Top players at the high school level will often link up at one university to attempt to win the March Madness tournament before declaring for the draft. Often times, however, multiple top players going to one school can be harmful. Repeatedly in college basketball, multiple teams have underperformed as a result of having too much talent.

Exceptions obviously exist. The 2011-12 University of Kentucky team had four of the best recruits in the country — Anthony Davis, Michael Kidd-Gilchrist, Marquis Teague and Kyle Wiltjer — and this team won the SEC and NCAA tournament. Besides teams like that legendary Kentucky squad, though, the landing of multiple five-star recruits can be disadvantageous. We saw a prime example of this occurrence during last season.

Duke University had one of the best college recruiting classes in history. They recruited the best three players in the country: Zion Williamson, RJ Barrett and Cam Reddish. Along with this big three, they also scooped up Tre Jones, the 17th best overall player coming out of high school. The incredible athleticism of Williamson and Barrett, coupled with the premier three-point shooting and defense from Reddish, had this team prepped to be legendary.

While the team produced epic highlights throughout the season and won the ACC tournament, they were barely scraping together wins in the NCAA tournament. Duke sneaked by the University of Central Florida and Virginia Tech in the second and third rounds, winning by margins of one and two points. When they got to the Elite Eight, however, they were overpowered by Michigan State University.

Though Duke was better than Michigan State on paper, the Spartans played better as a team throughout the game, relying heavily on their tournament experience. Even though this Duke team seemed destined for greatness in March Madness, the squad ultimately underperformed relative to its immense hype.

This trend of college teams with multiple stars ultimately falling short in the NCAA tournament goes back way further than this year’s Duke team. For years, college basketball teams like this year’s Duke squad have seemed to be destined for success. Yet when the brightest lights were on the teams, they ultimately failed. Teams like these ones did not know who to run their offense through because all of the top players thought they should have the ball in their hands, letting their egos get in the way of getting the job done.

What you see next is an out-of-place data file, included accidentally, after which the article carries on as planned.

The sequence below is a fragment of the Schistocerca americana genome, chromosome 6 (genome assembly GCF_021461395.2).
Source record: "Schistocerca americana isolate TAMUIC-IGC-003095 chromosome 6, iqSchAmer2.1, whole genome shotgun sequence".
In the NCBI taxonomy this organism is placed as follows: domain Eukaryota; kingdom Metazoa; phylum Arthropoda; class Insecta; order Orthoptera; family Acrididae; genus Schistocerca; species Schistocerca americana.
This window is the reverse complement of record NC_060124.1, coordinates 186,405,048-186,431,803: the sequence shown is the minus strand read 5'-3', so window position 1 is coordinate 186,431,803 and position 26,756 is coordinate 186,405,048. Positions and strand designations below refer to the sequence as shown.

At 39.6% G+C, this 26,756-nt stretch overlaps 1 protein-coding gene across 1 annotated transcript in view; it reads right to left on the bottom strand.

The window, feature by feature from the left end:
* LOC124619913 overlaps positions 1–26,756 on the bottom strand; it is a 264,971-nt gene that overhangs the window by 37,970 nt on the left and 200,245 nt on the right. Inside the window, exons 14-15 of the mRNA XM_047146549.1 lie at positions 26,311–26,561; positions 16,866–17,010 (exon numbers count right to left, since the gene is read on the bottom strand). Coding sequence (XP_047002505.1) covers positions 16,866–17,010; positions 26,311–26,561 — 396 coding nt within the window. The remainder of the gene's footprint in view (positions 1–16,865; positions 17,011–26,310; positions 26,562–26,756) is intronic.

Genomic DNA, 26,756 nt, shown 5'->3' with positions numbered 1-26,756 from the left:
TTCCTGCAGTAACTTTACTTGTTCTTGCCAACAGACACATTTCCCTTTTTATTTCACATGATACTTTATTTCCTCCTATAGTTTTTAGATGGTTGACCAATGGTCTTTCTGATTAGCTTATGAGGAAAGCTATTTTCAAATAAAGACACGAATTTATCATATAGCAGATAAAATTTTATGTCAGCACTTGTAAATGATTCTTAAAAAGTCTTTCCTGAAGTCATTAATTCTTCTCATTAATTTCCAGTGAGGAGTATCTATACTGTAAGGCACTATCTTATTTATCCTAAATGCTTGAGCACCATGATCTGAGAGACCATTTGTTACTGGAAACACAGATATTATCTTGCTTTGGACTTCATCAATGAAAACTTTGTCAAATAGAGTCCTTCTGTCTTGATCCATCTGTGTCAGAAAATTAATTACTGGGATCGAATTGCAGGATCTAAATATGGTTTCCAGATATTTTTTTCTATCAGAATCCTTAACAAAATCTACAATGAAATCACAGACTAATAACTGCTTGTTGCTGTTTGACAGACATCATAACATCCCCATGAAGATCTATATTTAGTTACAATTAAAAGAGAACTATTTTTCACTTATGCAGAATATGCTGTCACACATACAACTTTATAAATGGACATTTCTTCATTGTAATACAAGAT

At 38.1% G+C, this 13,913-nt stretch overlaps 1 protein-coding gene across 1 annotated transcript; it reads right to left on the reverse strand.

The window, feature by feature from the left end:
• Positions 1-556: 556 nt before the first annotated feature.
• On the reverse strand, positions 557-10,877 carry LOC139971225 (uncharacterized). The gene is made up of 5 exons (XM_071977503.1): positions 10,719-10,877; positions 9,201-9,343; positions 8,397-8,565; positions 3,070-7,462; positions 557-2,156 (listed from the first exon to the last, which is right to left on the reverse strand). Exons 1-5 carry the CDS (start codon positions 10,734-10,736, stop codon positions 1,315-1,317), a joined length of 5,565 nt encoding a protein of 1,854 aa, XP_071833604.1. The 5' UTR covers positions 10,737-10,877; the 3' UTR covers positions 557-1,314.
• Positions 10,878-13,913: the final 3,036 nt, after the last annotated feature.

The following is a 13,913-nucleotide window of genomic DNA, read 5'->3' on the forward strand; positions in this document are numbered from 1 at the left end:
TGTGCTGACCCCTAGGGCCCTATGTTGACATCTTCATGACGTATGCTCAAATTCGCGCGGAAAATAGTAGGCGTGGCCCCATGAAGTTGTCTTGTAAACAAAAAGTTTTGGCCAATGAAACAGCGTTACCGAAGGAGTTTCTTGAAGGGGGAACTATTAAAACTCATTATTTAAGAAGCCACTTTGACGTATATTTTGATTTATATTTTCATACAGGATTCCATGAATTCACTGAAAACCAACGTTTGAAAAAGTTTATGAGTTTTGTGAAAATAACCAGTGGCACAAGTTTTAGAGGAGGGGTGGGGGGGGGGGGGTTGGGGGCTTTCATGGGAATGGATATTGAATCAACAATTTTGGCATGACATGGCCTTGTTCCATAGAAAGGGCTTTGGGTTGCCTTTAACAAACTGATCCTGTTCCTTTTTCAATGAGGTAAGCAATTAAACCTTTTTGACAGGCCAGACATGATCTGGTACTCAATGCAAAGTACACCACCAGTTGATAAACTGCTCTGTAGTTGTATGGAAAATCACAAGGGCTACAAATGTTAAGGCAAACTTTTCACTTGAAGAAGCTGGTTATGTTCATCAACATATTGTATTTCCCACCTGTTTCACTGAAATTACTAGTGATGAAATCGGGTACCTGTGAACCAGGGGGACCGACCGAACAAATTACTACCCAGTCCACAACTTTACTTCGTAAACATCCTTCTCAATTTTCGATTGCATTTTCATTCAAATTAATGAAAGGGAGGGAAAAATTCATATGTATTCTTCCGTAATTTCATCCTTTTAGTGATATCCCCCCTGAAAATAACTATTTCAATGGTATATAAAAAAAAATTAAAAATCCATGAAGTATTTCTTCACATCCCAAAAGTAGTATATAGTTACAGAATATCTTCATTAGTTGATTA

The 2009-10 Kentucky basketball team was another team that should have accomplished far more than it did. Before the season, Kentucky hauled in a stellar recruiting class, including the likes of John Wall, DeMarcus Cousins and Eric Bledsoe. These three players were some of the most exciting prospects in the country. All three of them have gone on to have incredibly successful NBA careers.

In the regular season, these players lived up to the hype: Kentucky only lost two regular season games and cruised through the SEC tournament. Through the first three rounds of the NCAA tournament, the team appeared they would comfortably win and become known as one of the greatest teams in history.

In the Elite Eight, however, they fell to an inferior West Virginia team. Kentucky missed 20 straight three-point field goals that night and could not find a spark offensively. Although the team was built for NCAA success, they could not live up to the high expectations in the NCAA tournament.

Kentucky also had a strong 2014-15 recruiting class, including Karl-Anthony Towns, Devin Booker, Tyler Ulis and Trey Lyles, who have all made a name for themselves in the NBA, yet this team also ultimately fell short. This collection of five-star recruits allowed Kentucky to have one of the best college seasons in recent history. Kentucky went undefeated throughout the regular season and easily won the SEC tournament.

They were dismantling teams in the early rounds of the NCAA tournament, including a 78-39 win over West Virginia. They eventually made the Final Four and were matched up against Sam Dekker’s University of Wisconsin-Madison. Although the game was close until the end, Wisconsin dominated on the offensive and won by out-working them. Kentucky was handed its first loss that year and had their amazing season story cut short. Once again, this Kentucky team showed that too much hype can be a curse.

College basketball teams succeed when everyone knows their role and offenses make sure all players touch the ball. These three teams will still go down as some of the most exciting and talented teams to play, but none of them will be able to say that they were NCAA champions.

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